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Aspartame posed as no risk to health

Aspartame is described as a general purpose, non-calorific artificial sweetener. Its effect is very intense and it is described as being approximately 200 times sweeter than sugar.  Aspartame is approved for use in over 100 countries for inclusion within a wide range of produces from carbonated soft drinks to yoghurts and baked goods.

Sweeteners, in particular aspartame, have received much attention and criticism due to potential links with cancer and premature births. This latest research, carried out by the European Food Standards Agency (EFSA) looked at the safety of the ‘current acceptable daily intake’ of aspartame. This intake is set at 40 mg per kg of body weight. For a 75 kg individual, this is the equivalent of more than 16 cans per day of diet soda. The results found that aspartame poses no health risk to the consumer.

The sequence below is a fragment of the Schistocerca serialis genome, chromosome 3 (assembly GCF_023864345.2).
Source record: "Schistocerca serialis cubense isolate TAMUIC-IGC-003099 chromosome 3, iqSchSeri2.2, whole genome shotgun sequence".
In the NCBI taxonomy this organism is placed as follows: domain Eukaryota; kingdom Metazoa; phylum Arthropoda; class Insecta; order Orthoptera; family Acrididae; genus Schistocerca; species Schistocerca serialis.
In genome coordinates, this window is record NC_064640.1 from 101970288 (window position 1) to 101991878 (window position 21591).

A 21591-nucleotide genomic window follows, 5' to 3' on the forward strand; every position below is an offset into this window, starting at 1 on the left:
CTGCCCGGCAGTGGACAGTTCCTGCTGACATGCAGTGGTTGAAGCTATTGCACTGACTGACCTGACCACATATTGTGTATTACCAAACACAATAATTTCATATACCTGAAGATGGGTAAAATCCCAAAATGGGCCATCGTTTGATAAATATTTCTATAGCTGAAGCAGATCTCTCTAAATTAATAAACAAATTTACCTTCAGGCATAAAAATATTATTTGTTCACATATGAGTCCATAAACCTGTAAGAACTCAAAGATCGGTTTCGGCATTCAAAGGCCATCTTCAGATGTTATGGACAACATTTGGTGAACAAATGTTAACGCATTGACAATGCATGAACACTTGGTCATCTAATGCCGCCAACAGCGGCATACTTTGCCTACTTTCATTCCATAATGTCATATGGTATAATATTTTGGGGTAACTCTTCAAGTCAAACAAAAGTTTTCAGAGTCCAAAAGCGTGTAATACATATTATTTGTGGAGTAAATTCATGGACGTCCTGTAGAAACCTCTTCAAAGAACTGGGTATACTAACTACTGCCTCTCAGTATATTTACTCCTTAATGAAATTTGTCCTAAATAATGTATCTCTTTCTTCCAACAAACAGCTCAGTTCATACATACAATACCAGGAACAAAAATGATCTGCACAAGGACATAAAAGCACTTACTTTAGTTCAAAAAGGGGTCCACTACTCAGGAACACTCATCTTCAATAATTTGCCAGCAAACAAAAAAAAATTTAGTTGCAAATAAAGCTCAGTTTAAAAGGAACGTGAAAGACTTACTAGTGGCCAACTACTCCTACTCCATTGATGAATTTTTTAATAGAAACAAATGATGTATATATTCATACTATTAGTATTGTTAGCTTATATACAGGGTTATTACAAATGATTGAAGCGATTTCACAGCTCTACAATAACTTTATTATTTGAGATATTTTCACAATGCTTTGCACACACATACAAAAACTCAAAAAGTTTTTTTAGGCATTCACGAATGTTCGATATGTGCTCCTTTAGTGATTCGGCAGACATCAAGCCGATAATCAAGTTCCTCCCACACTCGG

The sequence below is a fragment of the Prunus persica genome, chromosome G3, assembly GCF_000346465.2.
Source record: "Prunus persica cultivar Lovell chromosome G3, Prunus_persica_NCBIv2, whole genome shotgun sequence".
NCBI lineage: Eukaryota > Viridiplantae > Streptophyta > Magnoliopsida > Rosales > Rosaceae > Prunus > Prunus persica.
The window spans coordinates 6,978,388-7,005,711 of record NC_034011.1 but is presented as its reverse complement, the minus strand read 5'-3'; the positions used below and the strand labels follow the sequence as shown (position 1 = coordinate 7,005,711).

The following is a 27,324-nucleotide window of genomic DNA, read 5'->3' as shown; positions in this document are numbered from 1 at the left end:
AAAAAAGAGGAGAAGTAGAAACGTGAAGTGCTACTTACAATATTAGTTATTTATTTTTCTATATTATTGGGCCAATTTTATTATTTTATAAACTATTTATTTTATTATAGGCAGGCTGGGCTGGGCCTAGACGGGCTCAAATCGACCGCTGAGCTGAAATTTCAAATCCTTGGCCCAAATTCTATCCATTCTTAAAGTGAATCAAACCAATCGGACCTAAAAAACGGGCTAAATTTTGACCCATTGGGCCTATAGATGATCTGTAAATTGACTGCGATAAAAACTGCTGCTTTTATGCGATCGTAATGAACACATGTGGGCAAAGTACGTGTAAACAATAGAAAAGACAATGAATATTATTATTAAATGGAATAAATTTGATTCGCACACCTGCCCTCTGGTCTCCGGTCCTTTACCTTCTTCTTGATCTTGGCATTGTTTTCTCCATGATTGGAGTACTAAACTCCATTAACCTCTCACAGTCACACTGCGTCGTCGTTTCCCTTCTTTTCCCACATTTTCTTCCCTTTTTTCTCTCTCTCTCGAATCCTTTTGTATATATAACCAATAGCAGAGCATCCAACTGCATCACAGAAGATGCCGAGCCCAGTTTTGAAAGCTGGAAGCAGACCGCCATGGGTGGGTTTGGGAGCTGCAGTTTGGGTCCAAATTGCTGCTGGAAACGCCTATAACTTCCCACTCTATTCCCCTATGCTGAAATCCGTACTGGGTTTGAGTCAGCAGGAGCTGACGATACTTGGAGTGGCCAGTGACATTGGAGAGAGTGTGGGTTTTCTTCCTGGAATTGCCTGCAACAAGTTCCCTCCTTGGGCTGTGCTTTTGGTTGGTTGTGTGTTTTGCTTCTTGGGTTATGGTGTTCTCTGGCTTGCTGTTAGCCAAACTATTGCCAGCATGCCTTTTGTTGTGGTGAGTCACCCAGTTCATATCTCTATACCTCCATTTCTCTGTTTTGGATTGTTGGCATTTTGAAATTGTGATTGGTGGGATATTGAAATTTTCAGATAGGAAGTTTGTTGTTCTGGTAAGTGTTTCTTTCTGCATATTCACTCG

This announcement from the European Union’s Food Safety Watchdog should provide consumers with more confidence in the research investigating the use of aspartame in food and drinks. The research was one of the most comprehensive risk assessments undertake but the question it doesn’t answer is its potential role in helping weight loss when individuals turn to sweeteners to reduce calorie intake. This is a completely different debate, which is only just starting!